Communications Trifecta

We have become a podcaster!1 Three episodes of The LIDAR Magazine Podcasts have been recorded. These podcasts are sponsored by rapidlasso GmbH2, the lidar software supplier founded by the late Dr. Martin Isenburg. The guests in our first podcast are two Woolpert managers, Volkan Akbay and Rick Householder, discussing how they flew lidar for St. Johns County, Florida, before and after major weather events. There’s nothing new about comparing lidar acquired after a disaster with whatever is already available, to see what has changed. But in this case, the project is designed to facilitate detailed, accurate, informative comparisons. This is of major value in reacting to events, preparing for future ones and increasing resilience, and there’s another advantage: the very presence of good elevation data and derived products is a prerequisite for certain types of federal funding. Turn to page six for more information on this project.

The guest in the second podcast is Jason Fries, one of our Contributing Writers, who heads 3D Forsensic, a San Francisco company that uses lidar to support evidence given in court. Jason gives fascinating insights into his firm’s work, particularly on cases involving shootings or road accidents. The acceptance of this sort of evidence in courts of law is relatively recent and it’s fascinating to learn, from a pioneer, how this occurred. The third guest is a French entrepreneur and international executive who lives in Switzerland, Vivien Hériard-Dubreuil, president and chief executive of mdGroup Germany GmbH, of which Microdrones and GeoCue are the main components. Mergers and acquisitions have certainly shaped our industry over the years—think of Hexagon and NV5—so it’s intriguing to hear Vivien recount the history, justify some of the decisions and give his views on changing technologies and markets. mdGroup has been providing support for Microdrones products from the GeoCue campus in Alabama for more than a year now and we learn why mdGroup is moving manufacturing and some of its R&D from Germany stateside. Its NDAA-compliant EasyOne UAV-lidar systems, which include GeoCue’s LP360 software (which in turn is the result of an acquisition, of QCoherent Software back in 2009!), will be made there. One of the aspirations of mdGroup, however, is that LP360 should have a wider appeal, embracing users of “guest sensors”. This strategy was reflected in a recent GeoCue webinar about processing DJI L2 data.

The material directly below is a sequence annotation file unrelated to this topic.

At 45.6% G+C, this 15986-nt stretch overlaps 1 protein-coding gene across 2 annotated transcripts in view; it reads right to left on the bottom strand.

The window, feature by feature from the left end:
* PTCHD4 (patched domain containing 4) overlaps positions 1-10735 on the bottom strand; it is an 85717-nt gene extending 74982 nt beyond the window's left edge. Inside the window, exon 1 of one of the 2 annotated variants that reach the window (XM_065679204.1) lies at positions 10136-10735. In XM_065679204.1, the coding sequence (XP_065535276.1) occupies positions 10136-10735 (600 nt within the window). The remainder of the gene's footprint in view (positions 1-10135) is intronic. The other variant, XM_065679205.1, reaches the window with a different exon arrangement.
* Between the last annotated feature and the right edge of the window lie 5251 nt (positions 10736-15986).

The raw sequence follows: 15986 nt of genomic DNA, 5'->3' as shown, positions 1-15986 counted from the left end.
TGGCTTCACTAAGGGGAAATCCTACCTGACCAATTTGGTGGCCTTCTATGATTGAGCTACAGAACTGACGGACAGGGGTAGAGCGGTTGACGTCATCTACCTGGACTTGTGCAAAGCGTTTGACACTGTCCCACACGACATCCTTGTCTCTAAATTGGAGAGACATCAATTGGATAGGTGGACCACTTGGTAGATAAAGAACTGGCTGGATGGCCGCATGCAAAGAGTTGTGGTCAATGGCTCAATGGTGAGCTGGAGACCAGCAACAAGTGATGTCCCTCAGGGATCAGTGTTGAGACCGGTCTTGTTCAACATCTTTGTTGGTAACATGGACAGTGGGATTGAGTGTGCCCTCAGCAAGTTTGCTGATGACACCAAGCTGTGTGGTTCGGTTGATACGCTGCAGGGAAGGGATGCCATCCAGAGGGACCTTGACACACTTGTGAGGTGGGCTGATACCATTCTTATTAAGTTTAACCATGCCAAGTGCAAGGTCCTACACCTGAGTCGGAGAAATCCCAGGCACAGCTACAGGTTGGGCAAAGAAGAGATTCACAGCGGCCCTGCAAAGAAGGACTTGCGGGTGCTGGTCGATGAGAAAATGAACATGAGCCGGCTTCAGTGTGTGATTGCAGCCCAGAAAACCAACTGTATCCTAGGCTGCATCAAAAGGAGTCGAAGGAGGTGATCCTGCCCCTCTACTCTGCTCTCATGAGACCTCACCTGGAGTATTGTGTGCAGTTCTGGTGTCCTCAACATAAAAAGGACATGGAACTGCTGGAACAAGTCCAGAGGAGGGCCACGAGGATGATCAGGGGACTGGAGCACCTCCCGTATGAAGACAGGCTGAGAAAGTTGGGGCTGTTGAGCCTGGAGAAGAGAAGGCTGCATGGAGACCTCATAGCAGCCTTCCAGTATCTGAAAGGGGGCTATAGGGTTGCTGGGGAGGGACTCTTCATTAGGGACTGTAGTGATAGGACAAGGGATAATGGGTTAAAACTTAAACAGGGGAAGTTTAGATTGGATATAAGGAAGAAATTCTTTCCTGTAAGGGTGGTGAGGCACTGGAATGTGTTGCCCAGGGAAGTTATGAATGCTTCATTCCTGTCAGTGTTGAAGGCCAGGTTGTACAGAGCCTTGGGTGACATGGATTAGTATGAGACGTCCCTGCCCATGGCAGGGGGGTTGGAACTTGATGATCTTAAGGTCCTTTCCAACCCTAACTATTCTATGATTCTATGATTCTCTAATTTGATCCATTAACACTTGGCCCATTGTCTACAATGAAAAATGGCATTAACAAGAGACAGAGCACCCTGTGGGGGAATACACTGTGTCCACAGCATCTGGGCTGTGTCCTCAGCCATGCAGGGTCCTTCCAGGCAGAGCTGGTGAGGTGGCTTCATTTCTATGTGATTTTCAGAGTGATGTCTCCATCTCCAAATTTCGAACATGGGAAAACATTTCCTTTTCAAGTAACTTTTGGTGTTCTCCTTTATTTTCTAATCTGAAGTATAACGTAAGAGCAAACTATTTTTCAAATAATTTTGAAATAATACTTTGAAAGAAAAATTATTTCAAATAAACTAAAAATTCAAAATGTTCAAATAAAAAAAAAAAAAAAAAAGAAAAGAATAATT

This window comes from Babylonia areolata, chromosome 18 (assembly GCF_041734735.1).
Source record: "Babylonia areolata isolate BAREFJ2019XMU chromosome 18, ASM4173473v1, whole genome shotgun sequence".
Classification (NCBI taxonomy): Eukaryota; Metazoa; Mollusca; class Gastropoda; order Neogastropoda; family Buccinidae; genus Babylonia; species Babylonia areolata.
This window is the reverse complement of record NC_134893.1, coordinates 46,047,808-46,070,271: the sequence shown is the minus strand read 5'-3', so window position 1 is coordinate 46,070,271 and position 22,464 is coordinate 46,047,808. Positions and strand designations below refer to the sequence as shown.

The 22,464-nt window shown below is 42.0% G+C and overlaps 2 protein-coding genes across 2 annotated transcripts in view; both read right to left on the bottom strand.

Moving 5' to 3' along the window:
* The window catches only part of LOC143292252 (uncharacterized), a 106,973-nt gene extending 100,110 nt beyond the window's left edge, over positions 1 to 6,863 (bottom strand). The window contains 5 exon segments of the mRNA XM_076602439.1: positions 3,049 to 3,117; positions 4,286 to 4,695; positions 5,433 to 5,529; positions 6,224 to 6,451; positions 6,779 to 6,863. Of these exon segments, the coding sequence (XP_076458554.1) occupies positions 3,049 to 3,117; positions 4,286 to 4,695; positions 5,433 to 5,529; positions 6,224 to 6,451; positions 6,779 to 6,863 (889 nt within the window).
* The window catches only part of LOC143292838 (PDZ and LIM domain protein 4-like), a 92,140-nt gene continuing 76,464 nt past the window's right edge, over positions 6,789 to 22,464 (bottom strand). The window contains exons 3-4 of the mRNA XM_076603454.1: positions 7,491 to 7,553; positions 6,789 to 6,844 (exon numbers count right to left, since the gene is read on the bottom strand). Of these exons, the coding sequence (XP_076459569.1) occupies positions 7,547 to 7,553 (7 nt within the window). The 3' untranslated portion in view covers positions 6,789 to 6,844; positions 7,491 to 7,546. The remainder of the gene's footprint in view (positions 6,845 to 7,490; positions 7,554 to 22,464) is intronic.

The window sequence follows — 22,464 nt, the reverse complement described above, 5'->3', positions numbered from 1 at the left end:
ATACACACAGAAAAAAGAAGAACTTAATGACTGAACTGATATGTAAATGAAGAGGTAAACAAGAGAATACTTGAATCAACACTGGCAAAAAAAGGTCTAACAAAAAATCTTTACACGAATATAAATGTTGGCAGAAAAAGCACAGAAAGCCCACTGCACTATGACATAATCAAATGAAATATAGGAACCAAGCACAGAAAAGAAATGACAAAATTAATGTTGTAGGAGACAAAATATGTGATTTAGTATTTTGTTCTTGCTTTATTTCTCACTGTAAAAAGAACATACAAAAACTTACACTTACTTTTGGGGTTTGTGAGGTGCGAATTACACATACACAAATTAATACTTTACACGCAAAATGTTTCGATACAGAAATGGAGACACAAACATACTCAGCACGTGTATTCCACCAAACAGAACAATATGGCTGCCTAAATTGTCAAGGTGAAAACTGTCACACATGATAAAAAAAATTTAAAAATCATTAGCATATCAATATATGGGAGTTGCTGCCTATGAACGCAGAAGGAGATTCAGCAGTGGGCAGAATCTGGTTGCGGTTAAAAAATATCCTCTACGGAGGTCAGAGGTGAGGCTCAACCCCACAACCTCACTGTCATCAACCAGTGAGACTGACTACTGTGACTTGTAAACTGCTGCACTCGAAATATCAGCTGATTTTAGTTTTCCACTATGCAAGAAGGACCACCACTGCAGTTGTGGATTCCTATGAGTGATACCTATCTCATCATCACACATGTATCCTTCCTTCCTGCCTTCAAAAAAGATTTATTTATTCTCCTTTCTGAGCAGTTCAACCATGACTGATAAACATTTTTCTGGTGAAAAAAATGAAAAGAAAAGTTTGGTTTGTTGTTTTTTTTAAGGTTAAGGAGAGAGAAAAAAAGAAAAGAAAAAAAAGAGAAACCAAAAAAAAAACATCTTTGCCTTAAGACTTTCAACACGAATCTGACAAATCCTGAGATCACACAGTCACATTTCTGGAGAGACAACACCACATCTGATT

In the new year, we intend to develop more podcast sessions, many of which will support topics covered within the magazine. Beyond Woolpert’s St. John’s County piece, we have two pieces in this edition from Contributing Writer Dr. Al Karlin, whom we congratulate on his recent election as vice president of ASPRS. Beginning on page 14, you’ll find a report on the spring 2023 Lidar Workshop in Florida, the 14th in the series. These workshops are packed with lidar content and attract multiple presenters from government, the private sector and academia. We’re going to change our policy, by posting shorter accounts of these workshops on the website, in the interests of immediacy, then pursuing some presenters for full articles.